Ed Reed expressed relief over a decision by an appeals officer to overturn a one-game suspension and reduce the fine for a helmet-to-helmet hit to $50,000, but he’s not content with what happened. His teammates aren't either.
Tuesday, Ted Cottrell, the hearing officer Reed’s appeal, mostly agreed that the initial penalty was too severe for his hit on receiver Emmanuel Sanders in Sunday’s 13-10 win vs. the Pittsburgh Steelers. Reed, Ravens GM Ozzie Newsome, team President Dick Cass, Vice President Pat Moriarty and representatives for the NFL Players Association were on the conference call.
"The rules have changed a whole lot since I’ve been in the league. Over my career I’ve never been that guy. Don’t plan on being that guy. It’s a shame that it even came to this point," Reed said while distributing turkeys with teammates at Booker T. Washington Middle School in Baltimore on Tuesday. "Just great support on both sides. I’m just thankful to have those people speak up for me. … All those people who speak up for you and know you and know the way you play the game."
Cottrell is jointly appointed and compensated by the players association to hear and decide appeals for on-field player discipline. It was the third time in three seasons that Reed was flagged for such a hit that initially triggered the penalty. If the suspension would’ve have been upheld, Reed wouldn’t have been able to be at the Ravens’ practice facility all week and he would’ve missed Sunday’s game at the San Diego Chargers. It would've cost him $423,000 in salary.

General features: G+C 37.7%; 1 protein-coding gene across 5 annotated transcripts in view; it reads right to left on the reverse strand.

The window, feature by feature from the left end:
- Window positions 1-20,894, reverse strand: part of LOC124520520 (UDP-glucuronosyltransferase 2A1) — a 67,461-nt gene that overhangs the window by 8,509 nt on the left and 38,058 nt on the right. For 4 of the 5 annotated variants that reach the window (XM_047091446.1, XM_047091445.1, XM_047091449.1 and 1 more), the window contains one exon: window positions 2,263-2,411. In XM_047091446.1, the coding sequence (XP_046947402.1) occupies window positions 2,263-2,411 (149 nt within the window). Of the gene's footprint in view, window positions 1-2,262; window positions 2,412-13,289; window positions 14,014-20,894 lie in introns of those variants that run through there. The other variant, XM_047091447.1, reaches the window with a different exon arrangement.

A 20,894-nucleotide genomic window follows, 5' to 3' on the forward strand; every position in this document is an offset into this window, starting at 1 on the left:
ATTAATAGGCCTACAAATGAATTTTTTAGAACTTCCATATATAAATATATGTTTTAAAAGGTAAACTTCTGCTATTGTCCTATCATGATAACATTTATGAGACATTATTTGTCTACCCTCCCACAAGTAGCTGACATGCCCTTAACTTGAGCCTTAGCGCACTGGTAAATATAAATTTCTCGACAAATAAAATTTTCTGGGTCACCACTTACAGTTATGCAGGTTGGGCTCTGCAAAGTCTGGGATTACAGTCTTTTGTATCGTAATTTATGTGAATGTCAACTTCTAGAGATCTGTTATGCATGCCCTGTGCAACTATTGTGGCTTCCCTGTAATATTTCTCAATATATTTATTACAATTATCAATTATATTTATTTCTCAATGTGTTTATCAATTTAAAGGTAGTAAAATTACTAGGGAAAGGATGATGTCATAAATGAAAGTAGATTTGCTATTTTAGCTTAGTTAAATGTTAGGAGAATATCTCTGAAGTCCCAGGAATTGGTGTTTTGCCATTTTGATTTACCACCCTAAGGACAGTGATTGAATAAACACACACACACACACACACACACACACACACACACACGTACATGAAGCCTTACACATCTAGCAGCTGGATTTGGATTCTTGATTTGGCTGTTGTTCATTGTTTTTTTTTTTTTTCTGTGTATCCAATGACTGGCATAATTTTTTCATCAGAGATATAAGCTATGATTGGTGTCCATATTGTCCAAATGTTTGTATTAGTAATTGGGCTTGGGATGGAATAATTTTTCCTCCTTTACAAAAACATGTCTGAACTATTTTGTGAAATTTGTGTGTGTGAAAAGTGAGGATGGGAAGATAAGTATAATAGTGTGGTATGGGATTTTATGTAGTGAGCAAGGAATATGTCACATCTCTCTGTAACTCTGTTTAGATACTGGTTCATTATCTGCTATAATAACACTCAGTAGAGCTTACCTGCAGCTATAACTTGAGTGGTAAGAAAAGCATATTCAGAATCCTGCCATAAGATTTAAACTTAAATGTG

"I know as well as I can do the hitting somebody else can too. I have football camps. I’m not teaching that to my kids,” Reed said.
"This is not over between myself and the league. A lot needs to be done because it is about safety. It is about protecting the players. It’s something that us as players have to police also but at the same time we grew up watching the game a certain way and playing it a certain way. It is tackle football. It is a contact sport. And a brutal one at that … It comes with the territory. … Guys are going to have concussions. If you want to stop it, then stop the game."
Cornerback Cary Williams, who also was at the charity event, believes the NFL was mistaken to try to make an example out of Reed.
"We got our field general back. Regardless of what happened, if they wanted to make an example it's the wrong guy. He’s not a guy that’s making malicious hits, trying to take someone’s head off," Williams said. "He’s a ballhawk."
Anquan Boldin seconded Williams' remarks.
"It was only right. Ed’s not one of those guys. He’s never been that type of guy to go out and intentionally hurt somebody," he said. "He’s been a clean football players. That’s why they overturned it."